Divine Daytripper Freelance Travel Writer


My Friend Broke Up With Me

My friend broke up with me. I got a letter in the mail. She could no longer invest in our relationship. I phoned her. Let’s talk about what happened, we’re friends. She said it was not a good time to talk. Please don’t let too much time pass before we connect, our friendship is important. Friends

Days came and went. Nothing.

I started thinking about all the friends I have made over the years. I realize friends offer me their own point of view on life.

Their perspective adds a layer of insight that on my own I cannot witness. I value and seek out their advice on territory that alone I cannot navigate. I feel safe and connected by the kinship that binds us together.

I don’t expect any one friend to be all things to me, nor I to them. The value is in the diversity. I tell my children that we have friends for every reason and season. I have a gardening friend, a childhood friend, a former mother in-law friend, a work friend, and a ski friend. I am independent and require a lot of time to simply “be.” The friendships I sustain don’t receive large doses of maintenance. They are nurturing when we connect and don’t seem to wither on the vine when they are not watered… from my point of view.

Is this normal? How do people keep their friendships alive? I know of two women who go out to lunch once a week. They’ve been lunching for ten years. One of the women is tired of the grind, but doesn’t know how to tell her friend. Is it better to continue doing something that no longer serves, simply because it has become a tradition, or is better to honor yourself and be honest with your friend? There will be loss, hurt, and maybe betrayal. It’s a steep price to pay for speaking your mind.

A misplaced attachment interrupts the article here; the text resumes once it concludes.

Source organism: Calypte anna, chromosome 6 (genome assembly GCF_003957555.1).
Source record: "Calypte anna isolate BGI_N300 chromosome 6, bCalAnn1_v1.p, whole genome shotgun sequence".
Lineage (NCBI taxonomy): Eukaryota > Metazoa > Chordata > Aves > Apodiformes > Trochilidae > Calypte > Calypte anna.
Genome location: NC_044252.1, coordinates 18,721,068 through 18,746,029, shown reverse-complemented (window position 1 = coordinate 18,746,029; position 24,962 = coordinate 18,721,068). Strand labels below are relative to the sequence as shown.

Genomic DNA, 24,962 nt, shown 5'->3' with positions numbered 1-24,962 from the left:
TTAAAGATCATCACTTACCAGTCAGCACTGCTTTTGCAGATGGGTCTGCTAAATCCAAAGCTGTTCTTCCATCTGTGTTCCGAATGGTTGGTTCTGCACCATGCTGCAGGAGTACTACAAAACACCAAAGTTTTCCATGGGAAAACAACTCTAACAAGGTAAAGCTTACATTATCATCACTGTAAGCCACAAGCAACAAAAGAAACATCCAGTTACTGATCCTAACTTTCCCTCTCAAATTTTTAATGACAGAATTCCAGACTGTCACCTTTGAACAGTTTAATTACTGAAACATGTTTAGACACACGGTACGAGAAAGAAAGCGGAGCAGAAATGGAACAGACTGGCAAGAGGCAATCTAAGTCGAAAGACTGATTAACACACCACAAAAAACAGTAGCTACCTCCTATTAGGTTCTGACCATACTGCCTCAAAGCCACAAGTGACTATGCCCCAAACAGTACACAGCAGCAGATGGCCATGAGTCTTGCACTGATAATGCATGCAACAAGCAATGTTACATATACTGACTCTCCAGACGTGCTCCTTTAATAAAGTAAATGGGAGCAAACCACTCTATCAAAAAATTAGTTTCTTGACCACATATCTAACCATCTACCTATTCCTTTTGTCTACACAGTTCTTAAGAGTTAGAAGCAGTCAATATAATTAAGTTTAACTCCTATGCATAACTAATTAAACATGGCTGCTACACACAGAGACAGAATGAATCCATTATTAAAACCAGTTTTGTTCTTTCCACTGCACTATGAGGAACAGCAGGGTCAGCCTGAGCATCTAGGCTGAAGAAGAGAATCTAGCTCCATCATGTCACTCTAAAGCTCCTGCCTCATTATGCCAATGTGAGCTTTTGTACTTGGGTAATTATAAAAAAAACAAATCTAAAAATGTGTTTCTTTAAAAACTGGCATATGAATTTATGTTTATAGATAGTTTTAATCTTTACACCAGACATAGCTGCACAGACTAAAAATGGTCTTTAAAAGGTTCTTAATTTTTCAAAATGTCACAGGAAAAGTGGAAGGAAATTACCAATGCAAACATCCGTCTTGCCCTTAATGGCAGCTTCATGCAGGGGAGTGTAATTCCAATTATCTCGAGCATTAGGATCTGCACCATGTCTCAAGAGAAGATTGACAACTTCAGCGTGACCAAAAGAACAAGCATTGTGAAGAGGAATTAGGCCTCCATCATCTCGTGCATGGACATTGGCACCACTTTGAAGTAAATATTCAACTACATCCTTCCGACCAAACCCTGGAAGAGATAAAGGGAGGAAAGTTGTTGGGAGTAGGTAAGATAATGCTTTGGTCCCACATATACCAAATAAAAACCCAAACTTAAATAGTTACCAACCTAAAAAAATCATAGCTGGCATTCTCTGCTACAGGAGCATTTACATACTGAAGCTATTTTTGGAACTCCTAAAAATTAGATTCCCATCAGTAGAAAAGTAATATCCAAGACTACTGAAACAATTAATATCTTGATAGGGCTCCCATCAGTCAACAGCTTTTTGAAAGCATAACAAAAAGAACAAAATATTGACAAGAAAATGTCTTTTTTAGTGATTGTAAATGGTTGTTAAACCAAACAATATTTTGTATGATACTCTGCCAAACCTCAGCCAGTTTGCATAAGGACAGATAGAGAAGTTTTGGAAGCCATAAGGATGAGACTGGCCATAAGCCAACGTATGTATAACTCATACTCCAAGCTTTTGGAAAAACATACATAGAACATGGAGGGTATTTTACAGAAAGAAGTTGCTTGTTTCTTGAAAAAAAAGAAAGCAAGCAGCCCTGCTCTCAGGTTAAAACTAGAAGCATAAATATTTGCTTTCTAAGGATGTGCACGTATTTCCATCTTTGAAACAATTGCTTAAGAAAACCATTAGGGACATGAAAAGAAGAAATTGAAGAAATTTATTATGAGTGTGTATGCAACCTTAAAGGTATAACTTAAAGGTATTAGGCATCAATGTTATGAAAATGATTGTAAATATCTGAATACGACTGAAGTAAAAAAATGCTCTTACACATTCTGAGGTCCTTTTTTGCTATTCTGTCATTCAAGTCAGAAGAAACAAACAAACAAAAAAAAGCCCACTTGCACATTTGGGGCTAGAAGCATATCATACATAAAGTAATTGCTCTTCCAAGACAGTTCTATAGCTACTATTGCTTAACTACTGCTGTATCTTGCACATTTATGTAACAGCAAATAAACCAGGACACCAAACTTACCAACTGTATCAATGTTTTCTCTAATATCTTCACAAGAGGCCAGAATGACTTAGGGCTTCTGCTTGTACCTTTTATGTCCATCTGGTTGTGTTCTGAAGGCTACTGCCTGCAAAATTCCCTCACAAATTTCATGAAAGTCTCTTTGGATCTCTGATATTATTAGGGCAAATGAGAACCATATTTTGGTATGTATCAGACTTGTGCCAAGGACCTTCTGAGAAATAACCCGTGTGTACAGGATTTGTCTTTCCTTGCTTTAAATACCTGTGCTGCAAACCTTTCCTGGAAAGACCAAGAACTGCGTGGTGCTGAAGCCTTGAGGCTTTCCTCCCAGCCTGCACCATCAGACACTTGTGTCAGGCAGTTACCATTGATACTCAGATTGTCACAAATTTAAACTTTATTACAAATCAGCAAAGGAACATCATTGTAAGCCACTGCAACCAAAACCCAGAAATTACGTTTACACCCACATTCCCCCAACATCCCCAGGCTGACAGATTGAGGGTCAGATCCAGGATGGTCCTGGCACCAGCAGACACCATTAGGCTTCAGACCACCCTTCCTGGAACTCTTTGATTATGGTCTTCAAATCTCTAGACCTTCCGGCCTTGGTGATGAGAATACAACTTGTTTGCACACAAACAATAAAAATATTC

I have a college friend who calls me when she’s in town. It’s difficult to sustain this relationship because there has been a steady decline in trust and erratic behavior on her part. If I’m available, we’ll get together. I don’t go out of my way to change my schedule; it’s too much work for too little reward. Part of me feels like cutting the cord. A larger part of me thinks that in time this friendship can be saved. In the long run, this friendship will become stronger and more powerful. I know my friend is undergoing a personal transformation and I want to be there on the other end when she arrives. Smiling. Open arms. Welcome back. Until then, our friendship limps along, held together by an invisible, benevolent force.

When I reflect on the letter sent from my friend who broke up with me, I smile. There is a sense of pride that she had the courage to cut the cord. By telling me she can no longer invest in our friendship she is honoring herself. Our relationship no longer serves her and she is being honest with me about her truth. I won’t argue with her. I honor her request. I believe one of the greatest gifts you can give another person is the truth; to bare your soul and speak from the heart.

Holding a severed cord in my hand doesn’t feel good. For all the fortitude she has gained by her actions, I feel a loss. Gifts and trinkets she gave me for Christmas and birthdays take on new meaning. I remember when she gave me this…

I don’t allow too much time for sentiments or melancholy. I understand her actions because I too, am on a spiritual journey of discovery. My friend and I are on the same path. The process of reclaiming yourself can be brutal and harsh. Sometimes on the path to reclamation you don’t take prisoners. You have faith that the choices you are making are right for you, and continue on your journey…one lesson at a time.